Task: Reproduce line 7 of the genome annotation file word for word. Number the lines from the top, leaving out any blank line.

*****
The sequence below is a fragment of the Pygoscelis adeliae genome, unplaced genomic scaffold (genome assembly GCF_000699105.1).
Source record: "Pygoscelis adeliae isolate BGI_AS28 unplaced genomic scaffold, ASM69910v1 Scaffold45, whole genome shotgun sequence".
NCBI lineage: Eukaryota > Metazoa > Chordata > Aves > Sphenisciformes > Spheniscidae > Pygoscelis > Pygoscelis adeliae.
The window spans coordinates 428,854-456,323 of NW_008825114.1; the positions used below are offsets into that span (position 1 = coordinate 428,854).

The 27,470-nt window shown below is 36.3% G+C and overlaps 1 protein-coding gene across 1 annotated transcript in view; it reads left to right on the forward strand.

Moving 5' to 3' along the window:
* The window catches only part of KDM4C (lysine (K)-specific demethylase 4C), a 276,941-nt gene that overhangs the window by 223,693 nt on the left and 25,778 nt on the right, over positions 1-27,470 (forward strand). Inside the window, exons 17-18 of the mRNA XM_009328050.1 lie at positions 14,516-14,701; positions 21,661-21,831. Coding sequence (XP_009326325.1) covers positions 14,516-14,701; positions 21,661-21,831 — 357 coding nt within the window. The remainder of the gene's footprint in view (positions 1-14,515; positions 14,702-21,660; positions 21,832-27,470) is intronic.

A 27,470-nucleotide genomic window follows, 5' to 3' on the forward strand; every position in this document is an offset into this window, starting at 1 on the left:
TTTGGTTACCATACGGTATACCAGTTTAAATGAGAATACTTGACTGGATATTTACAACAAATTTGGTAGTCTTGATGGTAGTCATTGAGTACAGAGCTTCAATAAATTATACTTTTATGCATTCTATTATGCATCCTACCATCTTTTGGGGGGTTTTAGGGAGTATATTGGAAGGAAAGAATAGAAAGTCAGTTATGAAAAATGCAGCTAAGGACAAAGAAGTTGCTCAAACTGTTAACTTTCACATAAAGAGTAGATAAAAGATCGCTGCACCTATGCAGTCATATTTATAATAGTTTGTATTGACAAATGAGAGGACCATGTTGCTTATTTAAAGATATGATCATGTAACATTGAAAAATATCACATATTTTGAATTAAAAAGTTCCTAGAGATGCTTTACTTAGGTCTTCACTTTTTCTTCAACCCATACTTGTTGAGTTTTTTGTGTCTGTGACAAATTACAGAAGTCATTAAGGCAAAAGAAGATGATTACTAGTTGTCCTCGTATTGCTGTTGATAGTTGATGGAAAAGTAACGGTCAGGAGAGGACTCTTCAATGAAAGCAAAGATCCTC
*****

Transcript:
* The window catches only part of KDM4C (lysine (K)-specific demethylase 4C), a 276,941-nt gene that overhangs the window by 223,693 nt on the left and 25,778 nt on the right, over positions 1-27,470 (forward strand). Inside the window, exons 17-18 of the mRNA XM_009328050.1 lie at positions 14,516-14,701; positions 21,661-21,831. Coding sequence (XP_009326325.1) covers positions 14,516-14,701; positions 21,661-21,831 — 357 coding nt within the window. The remainder of the gene's footprint in view (positions 1-14,515; positions 14,702-21,660; positions 21,832-27,470) is intronic.